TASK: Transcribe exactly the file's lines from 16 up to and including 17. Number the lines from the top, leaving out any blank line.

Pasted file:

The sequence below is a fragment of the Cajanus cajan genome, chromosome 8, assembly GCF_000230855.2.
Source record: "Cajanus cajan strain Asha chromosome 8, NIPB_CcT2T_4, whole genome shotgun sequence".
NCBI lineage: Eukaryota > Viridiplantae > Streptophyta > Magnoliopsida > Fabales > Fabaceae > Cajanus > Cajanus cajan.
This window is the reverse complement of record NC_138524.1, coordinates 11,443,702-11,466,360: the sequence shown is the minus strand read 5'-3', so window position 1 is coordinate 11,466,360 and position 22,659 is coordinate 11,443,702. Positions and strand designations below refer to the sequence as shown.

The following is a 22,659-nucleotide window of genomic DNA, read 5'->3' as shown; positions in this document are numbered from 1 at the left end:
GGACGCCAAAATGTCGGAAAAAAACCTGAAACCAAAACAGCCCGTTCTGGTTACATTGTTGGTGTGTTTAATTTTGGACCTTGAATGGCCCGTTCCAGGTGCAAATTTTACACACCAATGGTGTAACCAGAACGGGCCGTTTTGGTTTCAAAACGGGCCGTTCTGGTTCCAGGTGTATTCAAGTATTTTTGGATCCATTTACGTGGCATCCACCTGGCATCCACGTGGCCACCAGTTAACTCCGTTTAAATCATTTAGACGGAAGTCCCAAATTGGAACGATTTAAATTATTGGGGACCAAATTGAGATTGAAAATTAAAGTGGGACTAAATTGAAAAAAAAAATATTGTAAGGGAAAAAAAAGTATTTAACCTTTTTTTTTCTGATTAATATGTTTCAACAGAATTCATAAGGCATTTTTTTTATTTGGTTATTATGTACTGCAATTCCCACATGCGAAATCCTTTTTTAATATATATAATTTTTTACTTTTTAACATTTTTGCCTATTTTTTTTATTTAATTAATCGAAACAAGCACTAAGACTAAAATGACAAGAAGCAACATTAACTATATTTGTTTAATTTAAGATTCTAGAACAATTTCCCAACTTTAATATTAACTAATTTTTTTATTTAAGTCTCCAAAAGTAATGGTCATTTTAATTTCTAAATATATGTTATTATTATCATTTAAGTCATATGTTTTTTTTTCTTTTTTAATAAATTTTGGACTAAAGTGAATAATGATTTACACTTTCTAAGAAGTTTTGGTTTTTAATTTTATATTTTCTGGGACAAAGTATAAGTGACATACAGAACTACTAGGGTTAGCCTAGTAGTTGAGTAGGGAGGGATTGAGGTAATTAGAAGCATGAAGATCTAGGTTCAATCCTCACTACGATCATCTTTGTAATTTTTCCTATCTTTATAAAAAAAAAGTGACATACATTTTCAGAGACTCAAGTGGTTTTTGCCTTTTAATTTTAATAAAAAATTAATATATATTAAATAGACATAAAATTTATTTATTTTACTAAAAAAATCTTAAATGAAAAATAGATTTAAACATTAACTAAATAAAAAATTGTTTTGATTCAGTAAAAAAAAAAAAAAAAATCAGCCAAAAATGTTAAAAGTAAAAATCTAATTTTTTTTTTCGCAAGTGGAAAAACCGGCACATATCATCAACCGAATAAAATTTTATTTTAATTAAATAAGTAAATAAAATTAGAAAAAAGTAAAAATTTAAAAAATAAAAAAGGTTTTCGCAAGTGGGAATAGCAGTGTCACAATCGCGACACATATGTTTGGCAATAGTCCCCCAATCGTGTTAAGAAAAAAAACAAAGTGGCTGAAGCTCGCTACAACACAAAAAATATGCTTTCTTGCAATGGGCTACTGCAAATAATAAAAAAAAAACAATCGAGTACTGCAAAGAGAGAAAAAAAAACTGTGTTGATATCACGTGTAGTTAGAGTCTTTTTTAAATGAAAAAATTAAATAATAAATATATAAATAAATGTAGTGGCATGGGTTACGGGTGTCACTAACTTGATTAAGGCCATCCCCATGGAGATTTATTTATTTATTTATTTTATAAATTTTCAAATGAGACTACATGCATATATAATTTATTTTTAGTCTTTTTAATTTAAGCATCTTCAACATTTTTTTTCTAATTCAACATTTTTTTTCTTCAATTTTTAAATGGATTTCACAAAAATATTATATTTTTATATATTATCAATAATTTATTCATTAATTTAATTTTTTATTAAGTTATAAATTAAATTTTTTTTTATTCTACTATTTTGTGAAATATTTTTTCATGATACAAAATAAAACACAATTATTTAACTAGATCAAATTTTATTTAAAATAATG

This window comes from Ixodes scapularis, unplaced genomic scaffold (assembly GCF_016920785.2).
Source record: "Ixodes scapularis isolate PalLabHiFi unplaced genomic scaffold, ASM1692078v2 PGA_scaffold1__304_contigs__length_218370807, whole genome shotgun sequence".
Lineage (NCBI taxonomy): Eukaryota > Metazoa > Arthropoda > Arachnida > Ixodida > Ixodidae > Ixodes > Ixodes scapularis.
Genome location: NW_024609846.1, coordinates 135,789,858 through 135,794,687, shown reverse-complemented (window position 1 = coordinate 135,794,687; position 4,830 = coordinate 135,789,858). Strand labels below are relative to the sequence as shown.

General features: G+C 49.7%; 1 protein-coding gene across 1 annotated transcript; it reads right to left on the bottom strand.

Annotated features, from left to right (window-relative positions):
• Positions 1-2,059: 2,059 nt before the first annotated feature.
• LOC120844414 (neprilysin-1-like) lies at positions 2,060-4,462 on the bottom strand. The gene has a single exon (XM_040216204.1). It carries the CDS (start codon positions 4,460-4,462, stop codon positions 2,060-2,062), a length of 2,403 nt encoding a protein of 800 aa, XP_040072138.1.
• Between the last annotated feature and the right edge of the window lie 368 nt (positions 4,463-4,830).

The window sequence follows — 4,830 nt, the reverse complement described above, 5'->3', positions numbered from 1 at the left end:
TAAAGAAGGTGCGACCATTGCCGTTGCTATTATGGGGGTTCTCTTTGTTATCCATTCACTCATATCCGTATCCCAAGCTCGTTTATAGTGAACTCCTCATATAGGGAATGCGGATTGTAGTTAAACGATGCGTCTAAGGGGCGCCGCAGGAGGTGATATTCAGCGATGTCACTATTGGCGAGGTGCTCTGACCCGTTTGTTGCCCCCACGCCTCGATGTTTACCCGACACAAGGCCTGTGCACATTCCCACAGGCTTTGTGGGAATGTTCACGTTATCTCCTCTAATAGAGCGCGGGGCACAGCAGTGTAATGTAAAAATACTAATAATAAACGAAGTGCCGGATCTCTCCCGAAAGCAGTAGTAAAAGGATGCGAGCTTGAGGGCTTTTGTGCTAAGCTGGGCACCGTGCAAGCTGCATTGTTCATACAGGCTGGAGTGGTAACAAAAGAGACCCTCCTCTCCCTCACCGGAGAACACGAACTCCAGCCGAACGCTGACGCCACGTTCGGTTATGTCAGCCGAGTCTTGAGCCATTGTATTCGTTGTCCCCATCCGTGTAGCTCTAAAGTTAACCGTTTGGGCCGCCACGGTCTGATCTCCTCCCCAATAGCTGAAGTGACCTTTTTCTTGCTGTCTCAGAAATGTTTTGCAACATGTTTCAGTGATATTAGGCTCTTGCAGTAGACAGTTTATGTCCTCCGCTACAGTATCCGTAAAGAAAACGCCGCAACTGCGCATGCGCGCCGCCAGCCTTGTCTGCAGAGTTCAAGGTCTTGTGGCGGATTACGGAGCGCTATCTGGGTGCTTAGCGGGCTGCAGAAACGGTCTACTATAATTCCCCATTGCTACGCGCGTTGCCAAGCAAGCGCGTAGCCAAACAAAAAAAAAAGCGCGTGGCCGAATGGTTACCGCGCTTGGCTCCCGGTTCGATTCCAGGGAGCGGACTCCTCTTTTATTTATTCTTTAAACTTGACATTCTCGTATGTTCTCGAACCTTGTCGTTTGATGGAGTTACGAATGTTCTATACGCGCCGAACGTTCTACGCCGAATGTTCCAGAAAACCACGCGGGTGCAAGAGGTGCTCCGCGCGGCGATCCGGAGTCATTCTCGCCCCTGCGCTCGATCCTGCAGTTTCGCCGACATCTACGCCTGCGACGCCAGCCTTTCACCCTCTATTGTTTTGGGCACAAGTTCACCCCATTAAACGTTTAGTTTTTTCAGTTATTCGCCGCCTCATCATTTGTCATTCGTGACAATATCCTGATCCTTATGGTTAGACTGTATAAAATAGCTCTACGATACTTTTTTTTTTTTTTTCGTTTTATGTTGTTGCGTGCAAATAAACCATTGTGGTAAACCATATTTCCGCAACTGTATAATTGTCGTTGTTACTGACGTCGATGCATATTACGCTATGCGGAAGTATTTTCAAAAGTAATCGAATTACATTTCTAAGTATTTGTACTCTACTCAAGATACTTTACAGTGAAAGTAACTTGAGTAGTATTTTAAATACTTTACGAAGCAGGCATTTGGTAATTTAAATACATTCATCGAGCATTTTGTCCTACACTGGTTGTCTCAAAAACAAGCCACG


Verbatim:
The window sequence follows — 4,830 nt, the reverse complement described above, 5'->3', positions numbered from 1 at the left end:
TAAAGAAGGTGCGACCATTGCCGTTGCTATTATGGGGGTTCTCTTTGTTATCCATTCACTCATATCCGTATCCCAAGCTCGTTTATAGTGAACTCCTCATATAGGGAATGCGGATTGTAGTTAAACGATGCGTCTAAGGGGCGCCGCAGGAGGTGATATTCAGCGATGTCACTATTGGCGAGGTGCTCTGACCCGTTTGTTGCCCCCACGCCTCGATGTTTACCCGACACAAGGCCTGTGCACATTCCCACAGGCTTTGTGGGAATGTTCACGTTATCTCCTCTAATAGAGCGCGGGGCACAGCAGTGTAATGTAAAAATACTAATAATAAACGAAGTGCCGGATCTCTCCCGAAAGCAGTAGTAAAAGGATGCGAGCTTGAGGGCTTTTGTGCTAAGCTGGGCACCGTGCAAGCTGCATTGTTCATACAGGCTGGAGTGGTAACAAAAGAGACCCTCCTCTCCCTCACCGGAGAACACGAACTCCAGCCGAACGCTGACGCCACGTTCGGTTATGTCAGCCGAGTCTTGAGCCATTGTATTCGTTGTCCCCATCCGTGTAGCTCTAAAGTTAACCGTTTGGGCCGCCACGGTCTGATCTCCTCCCCAATAGCTGAAGTGACCTTTTTCTTGCTGTCTCAGAAATGTTTTGCAACATGTTTCAGTGATATTAGGCTCTTGCAGTAGACAGTTTATGTCCTCCGCTACAGTATCCGTAAAGAAAACGCCGCAACTGCGCATGCGCGCCGCCAGCCTTGTCTGCAGAGTTCAAGGTCTTGTGGCGGATTACGGAGCGCTATCTGGGTGCTTAGCGGGCTGCAGAAACGGTCTACTATAATTCCCCATTGCTACGCGCGTTGCCAAGCAAGCGCGTAGCCAAACAAAAAAAAAAGCGCGTGGCCGAATGGTTACCGCGCTTGGCTCCCGGTTCGATTCCAGGGAGCGGACTCCTCTTTTATTTATTCTTTAAACTTGACATTCTCGTATGTTCTCGAACCTTGTCGTTTGATGGAGTTACGAATGTTCTATACGCGCCGAACGTTCTACGCCGAATGTTCCAGAAAACCACGCGGGTGCAAGAGGTGCTCCGCGCGGCGATCCGGAGTCATTCTCGCCCCTGCGCTCGATCCTGCAGTTTCGCCGACATCTACGCCTGCGACGCCAGCCTTTCACCCTCTATTGTTTTGGGCACAAGTTCACCCCATTAAACGTTTAGTTTTTTCAGTTATTCGCCGCCTCATCATTTGTCATTCGTGACAATATCCTGATCCTTATGGTTAGACTGTATAAAATAGCTCTACGATACTTTTTTTTTTTTTTTCGTTTTATGTTGTTGCGTGCAAATAAACCATTGTGGTAAACCATATTTCCGCAACTGTATAATTGTCGTTGTTACTGACGTCGATGCATATTACGCTATGCGGAAGTATTTTCAAAAGTAATCGAATTACATTTCTAAGTATTTGTACTCTACTCAAGATACTTTACAGTGAAAGTAACTTGAGTAGTATTTTAAATACTTTACGAAGCAGGCATTTGGTAATTTAAATACATTCATCGAGCATTTTGTCCTACACTGGTTGTCTCAAAAACAAGCCACG